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Target Earth

Canada Country of Origin: Canada

Review by Chris Pratl on October 18, 2017.

The latest Voivod CD, Target Earth, has to be one of the most anticipated releases in recent years. Sure, Infini was released only back in 2009, but for whatever reason Voivod is one of those bands that just solicits fanaticism with each release. A lot of people might have thought that with Piggy's passing the band would and should just call it a day, but such is not the case, and happily so. 

Anyone familiar with the later years of Voivod's career knows full well that the all-in thrash assault of the early years is left to antiquity and nostalgia nowadays, but that matters very little when hearing an album of such fine quality like Target Earth. The album opens with “Target Earth”, a groovy metal romp through the fray of the accepted lines of progressive-singed metal. I really liked it, especially the chorus which is sort of ethereal and quite memorable. When “Kluskap O'Kom” emerges it's really apparent that Voivod is pulling out all the expected stops and is bent on creating a sort of proggy/metal hybrid that switches gears and tempos in the blink of a bleeding eye and tramples the anticipatory reservations of the fan base. The thickness of that ugly bass sound adds such a perfect element to the album's sound, and the jazzy feel to some of the lines makes the underlying base all the more enjoyable. 

The initial single “Mechanical Mind” left me quite excited for the entire record to hit, especially after hearing how the band seems to, yet again, mix and match sounds and tones to an almost nonsensical brilliance. I actually had one friend comment that the sound is about as close as alternative can come to metal without actually going completely over to the 'dark side'. While I've long considered metal music to be the true alternative music if for nothing else the definition of the word alone, I can see the point and comparison. By no means is this 'alternative' in the media sense of the term, but I can see a broader audience enjoying some of the tracks on Target Earth; now, whether that's good or bad is entirely up to the listener and fan to process, but Voivod is still Voivod and reaching a less-informed audience can't always be a bad thing. This isn't your father's Metallica, after all.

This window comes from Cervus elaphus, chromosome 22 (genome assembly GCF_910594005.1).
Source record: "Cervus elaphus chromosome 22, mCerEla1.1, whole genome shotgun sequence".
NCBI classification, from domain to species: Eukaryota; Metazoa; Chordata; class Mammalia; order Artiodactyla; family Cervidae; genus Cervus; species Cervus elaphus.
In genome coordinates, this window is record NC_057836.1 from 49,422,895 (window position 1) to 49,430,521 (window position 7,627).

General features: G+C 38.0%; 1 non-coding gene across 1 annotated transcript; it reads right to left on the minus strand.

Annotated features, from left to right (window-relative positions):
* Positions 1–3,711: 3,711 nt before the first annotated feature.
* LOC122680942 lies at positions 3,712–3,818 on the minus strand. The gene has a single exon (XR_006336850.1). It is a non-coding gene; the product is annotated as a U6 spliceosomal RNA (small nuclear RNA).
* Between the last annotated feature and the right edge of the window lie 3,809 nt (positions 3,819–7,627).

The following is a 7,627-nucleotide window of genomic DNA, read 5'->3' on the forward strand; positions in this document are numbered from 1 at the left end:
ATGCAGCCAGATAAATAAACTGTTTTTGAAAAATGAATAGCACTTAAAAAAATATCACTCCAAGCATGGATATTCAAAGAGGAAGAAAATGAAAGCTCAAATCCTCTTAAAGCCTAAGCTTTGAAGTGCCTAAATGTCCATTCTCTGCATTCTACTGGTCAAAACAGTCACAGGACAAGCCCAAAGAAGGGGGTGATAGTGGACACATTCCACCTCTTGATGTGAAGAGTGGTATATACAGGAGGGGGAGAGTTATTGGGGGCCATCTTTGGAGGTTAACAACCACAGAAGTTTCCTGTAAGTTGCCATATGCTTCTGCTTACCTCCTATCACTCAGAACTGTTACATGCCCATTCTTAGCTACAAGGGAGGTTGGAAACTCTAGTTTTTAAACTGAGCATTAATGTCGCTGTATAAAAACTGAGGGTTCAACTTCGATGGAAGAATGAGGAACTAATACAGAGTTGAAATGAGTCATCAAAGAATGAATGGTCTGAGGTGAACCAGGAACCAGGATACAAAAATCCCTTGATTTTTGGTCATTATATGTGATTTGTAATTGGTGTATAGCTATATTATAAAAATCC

“Resistance” is one of my favorite tracks from the album, followed closely by “Artefact”, which is unforgivably heavy and possesses that thick bass line I mentioned before that rumbles underneath like a belching fault line. I'm not entirely sure how any fan of Voivod can be disappointed in Target Earth; this is the total package in terms of what you should come to expect from the band. The luminous aspect of this album is what makes it so widely enjoyable; the stripped down approach to the music, all the while making it interesting and fresh, is the truly 'artsy' sum of all parts. 

I still remember hearing War & Pain way back when and wondering why the band refused to learn to play its instruments correctly, but you know...out of the mouth of babes and all? As that album grew on me over the years for all of its primitive charms, the subsequent output from Voivod seemed to get stronger and better, and this latest record is just another flag for the band's poop deck. For the fan that needs familiarity wrapped inside a fuzzy new fiber, Target Earth provides a fascinating jaunt through the progressive-metal landscape that challenges you to dismiss it as something less than excellence.

Rating: 9 out of 10

(Originally written for www.metalpsalter.com)